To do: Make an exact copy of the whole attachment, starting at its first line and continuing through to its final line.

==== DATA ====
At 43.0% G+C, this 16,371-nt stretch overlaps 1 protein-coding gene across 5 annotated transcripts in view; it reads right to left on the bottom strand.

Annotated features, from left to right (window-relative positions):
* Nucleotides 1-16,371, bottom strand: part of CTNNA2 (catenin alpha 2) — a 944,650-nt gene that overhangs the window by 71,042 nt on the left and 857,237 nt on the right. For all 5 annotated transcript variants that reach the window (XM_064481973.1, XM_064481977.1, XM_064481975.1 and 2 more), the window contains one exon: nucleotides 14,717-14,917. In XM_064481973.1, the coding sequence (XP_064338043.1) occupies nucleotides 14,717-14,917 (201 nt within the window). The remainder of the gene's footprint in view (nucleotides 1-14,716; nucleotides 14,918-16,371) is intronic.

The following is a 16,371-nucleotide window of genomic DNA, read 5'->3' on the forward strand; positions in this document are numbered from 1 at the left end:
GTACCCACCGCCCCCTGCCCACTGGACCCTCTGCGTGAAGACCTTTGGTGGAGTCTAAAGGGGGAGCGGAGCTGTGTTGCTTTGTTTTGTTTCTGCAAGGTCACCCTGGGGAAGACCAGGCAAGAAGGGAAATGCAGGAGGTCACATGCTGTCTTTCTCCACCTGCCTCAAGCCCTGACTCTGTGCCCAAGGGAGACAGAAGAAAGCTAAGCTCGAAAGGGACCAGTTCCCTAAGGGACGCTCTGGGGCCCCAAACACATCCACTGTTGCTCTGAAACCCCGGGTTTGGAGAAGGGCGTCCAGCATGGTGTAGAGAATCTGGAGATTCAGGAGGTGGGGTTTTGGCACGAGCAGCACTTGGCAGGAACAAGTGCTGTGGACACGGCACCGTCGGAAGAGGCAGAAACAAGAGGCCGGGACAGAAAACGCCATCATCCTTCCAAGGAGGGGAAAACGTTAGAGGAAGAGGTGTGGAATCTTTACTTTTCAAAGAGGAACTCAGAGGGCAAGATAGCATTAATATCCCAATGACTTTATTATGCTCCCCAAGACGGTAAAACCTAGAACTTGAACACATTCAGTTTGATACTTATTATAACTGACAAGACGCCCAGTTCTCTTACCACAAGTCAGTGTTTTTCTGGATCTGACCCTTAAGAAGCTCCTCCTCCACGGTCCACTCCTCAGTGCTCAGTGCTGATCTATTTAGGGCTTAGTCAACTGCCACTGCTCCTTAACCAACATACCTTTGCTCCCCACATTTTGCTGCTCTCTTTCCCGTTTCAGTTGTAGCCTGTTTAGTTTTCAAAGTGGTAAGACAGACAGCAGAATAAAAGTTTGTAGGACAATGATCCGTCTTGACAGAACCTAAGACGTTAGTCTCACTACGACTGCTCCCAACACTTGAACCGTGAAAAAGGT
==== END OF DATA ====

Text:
At 43.0% G+C, this 16,371-nt stretch overlaps 1 protein-coding gene across 5 annotated transcripts in view; it reads right to left on the bottom strand.

Annotated features, from left to right (window-relative positions):
* Nucleotides 1-16,371, bottom strand: part of CTNNA2 (catenin alpha 2) — a 944,650-nt gene that overhangs the window by 71,042 nt on the left and 857,237 nt on the right. For all 5 annotated transcript variants that reach the window (XM_064481973.1, XM_064481977.1, XM_064481975.1 and 2 more), the window contains one exon: nucleotides 14,717-14,917. In XM_064481973.1, the coding sequence (XP_064338043.1) occupies nucleotides 14,717-14,917 (201 nt within the window). The remainder of the gene's footprint in view (nucleotides 1-14,716; nucleotides 14,918-16,371) is intronic.

The following is a 16,371-nucleotide window of genomic DNA, read 5'->3' on the forward strand; positions in this document are numbered from 1 at the left end:
GTACCCACCGCCCCCTGCCCACTGGACCCTCTGCGTGAAGACCTTTGGTGGAGTCTAAAGGGGGAGCGGAGCTGTGTTGCTTTGTTTTGTTTCTGCAAGGTCACCCTGGGGAAGACCAGGCAAGAAGGGAAATGCAGGAGGTCACATGCTGTCTTTCTCCACCTGCCTCAAGCCCTGACTCTGTGCCCAAGGGAGACAGAAGAAAGCTAAGCTCGAAAGGGACCAGTTCCCTAAGGGACGCTCTGGGGCCCCAAACACATCCACTGTTGCTCTGAAACCCCGGGTTTGGAGAAGGGCGTCCAGCATGGTGTAGAGAATCTGGAGATTCAGGAGGTGGGGTTTTGGCACGAGCAGCACTTGGCAGGAACAAGTGCTGTGGACACGGCACCGTCGGAAGAGGCAGAAACAAGAGGCCGGGACAGAAAACGCCATCATCCTTCCAAGGAGGGGAAAACGTTAGAGGAAGAGGTGTGGAATCTTTACTTTTCAAAGAGGAACTCAGAGGGCAAGATAGCATTAATATCCCAATGACTTTATTATGCTCCCCAAGACGGTAAAACCTAGAACTTGAACACATTCAGTTTGATACTTATTATAACTGACAAGACGCCCAGTTCTCTTACCACAAGTCAGTGTTTTTCTGGATCTGACCCTTAAGAAGCTCCTCCTCCACGGTCCACTCCTCAGTGCTCAGTGCTGATCTATTTAGGGCTTAGTCAACTGCCACTGCTCCTTAACCAACATACCTTTGCTCCCCACATTTTGCTGCTCTCTTTCCCGTTTCAGTTGTAGCCTGTTTAGTTTTCAAAGTGGTAAGACAGACAGCAGAATAAAAGTTTGTAGGACAATGATCCGTCTTGACAGAACCTAAGACGTTAGTCTCACTACGACTGCTCCCAACACTTGAACCGTGAAAAAGGT